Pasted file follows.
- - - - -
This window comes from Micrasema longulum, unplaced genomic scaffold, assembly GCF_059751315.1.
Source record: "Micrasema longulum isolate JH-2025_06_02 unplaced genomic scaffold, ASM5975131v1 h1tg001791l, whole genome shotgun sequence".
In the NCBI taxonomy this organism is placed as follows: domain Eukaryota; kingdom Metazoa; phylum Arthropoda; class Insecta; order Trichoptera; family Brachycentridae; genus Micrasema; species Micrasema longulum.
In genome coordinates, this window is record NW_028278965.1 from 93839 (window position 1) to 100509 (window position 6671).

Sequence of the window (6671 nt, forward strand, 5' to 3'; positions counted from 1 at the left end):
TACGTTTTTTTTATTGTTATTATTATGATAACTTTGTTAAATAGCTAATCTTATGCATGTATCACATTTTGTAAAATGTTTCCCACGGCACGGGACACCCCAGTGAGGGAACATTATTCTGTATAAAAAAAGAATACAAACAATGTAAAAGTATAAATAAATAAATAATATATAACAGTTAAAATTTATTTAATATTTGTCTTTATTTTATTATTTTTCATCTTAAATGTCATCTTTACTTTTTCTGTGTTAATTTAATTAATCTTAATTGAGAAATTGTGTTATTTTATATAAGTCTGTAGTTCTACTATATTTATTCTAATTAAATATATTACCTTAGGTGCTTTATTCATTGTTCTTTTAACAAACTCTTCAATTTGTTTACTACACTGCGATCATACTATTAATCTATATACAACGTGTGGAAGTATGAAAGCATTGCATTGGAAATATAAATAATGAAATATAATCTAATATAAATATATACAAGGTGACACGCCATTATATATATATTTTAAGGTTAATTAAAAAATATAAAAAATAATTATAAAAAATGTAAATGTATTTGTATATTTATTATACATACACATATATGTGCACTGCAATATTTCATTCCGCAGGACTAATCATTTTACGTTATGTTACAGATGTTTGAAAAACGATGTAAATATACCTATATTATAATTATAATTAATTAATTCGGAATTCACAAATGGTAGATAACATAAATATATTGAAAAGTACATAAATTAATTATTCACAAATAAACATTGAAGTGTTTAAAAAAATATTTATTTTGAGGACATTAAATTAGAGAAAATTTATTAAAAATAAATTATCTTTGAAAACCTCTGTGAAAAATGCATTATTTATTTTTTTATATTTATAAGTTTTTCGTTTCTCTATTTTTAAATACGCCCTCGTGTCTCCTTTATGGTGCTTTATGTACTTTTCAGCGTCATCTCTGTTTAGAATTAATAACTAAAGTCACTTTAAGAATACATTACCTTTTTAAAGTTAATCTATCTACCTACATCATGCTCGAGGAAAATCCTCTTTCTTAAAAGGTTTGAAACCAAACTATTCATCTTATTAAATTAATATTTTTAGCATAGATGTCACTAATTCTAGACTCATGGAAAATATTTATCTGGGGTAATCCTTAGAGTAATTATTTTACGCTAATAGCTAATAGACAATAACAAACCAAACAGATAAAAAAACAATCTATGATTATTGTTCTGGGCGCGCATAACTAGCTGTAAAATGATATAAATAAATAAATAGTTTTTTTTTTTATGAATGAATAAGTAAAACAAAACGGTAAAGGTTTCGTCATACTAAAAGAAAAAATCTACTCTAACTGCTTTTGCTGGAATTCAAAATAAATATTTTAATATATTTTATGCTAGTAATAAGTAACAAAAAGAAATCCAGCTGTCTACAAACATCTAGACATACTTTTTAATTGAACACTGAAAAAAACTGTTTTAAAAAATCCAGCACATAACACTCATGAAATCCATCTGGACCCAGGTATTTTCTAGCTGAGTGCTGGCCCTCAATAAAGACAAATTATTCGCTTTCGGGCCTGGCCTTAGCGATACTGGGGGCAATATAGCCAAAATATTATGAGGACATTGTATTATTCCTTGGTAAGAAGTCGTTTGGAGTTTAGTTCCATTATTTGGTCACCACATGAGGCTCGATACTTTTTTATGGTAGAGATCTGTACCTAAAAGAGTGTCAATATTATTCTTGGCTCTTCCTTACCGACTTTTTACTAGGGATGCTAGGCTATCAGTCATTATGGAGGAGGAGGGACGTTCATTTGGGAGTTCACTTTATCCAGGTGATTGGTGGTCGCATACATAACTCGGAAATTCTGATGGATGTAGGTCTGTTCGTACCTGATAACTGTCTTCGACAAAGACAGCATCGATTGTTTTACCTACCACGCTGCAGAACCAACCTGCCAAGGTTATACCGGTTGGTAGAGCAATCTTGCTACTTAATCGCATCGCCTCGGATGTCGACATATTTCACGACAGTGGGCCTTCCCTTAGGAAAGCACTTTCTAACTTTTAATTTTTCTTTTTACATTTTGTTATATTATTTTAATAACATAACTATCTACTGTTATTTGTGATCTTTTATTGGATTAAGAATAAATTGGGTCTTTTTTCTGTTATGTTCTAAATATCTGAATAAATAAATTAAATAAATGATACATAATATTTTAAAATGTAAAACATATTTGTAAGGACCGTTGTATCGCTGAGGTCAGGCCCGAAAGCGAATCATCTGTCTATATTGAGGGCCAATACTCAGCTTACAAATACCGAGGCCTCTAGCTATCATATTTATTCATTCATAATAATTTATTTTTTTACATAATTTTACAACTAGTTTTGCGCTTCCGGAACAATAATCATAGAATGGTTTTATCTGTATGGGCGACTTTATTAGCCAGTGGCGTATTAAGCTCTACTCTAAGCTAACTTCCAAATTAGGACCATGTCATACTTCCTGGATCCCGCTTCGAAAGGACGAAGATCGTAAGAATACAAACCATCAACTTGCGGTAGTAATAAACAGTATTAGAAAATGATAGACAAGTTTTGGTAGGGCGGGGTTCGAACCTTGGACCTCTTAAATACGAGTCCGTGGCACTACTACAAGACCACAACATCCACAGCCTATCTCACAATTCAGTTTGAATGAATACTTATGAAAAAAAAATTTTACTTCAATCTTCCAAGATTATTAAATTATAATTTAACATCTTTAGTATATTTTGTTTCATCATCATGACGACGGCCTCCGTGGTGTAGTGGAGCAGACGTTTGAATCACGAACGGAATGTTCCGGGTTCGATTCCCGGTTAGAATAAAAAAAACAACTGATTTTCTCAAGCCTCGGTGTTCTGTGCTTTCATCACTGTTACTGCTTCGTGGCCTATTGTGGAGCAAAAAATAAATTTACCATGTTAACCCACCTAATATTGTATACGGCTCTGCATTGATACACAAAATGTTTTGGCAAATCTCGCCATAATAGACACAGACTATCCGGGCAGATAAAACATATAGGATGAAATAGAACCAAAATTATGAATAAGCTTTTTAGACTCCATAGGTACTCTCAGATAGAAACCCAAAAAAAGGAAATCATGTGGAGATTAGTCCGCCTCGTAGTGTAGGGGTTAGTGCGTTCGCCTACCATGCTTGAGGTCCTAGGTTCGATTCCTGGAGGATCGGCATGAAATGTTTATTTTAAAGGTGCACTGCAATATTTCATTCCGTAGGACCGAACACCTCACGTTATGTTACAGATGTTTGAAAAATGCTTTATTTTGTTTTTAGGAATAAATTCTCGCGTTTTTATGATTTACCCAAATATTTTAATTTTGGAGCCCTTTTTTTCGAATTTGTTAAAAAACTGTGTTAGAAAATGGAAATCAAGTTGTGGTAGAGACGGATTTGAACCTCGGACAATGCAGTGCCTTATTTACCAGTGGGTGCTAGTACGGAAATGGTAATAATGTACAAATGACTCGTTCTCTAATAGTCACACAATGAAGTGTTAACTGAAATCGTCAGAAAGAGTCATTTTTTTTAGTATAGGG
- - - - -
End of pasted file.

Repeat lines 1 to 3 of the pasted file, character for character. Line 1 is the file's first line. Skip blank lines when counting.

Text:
This window comes from Micrasema longulum, unplaced genomic scaffold, assembly GCF_059751315.1.
Source record: "Micrasema longulum isolate JH-2025_06_02 unplaced genomic scaffold, ASM5975131v1 h1tg001791l, whole genome shotgun sequence".
In the NCBI taxonomy this organism is placed as follows: domain Eukaryota; kingdom Metazoa; phylum Arthropoda; class Insecta; order Trichoptera; family Brachycentridae; genus Micrasema; species Micrasema longulum.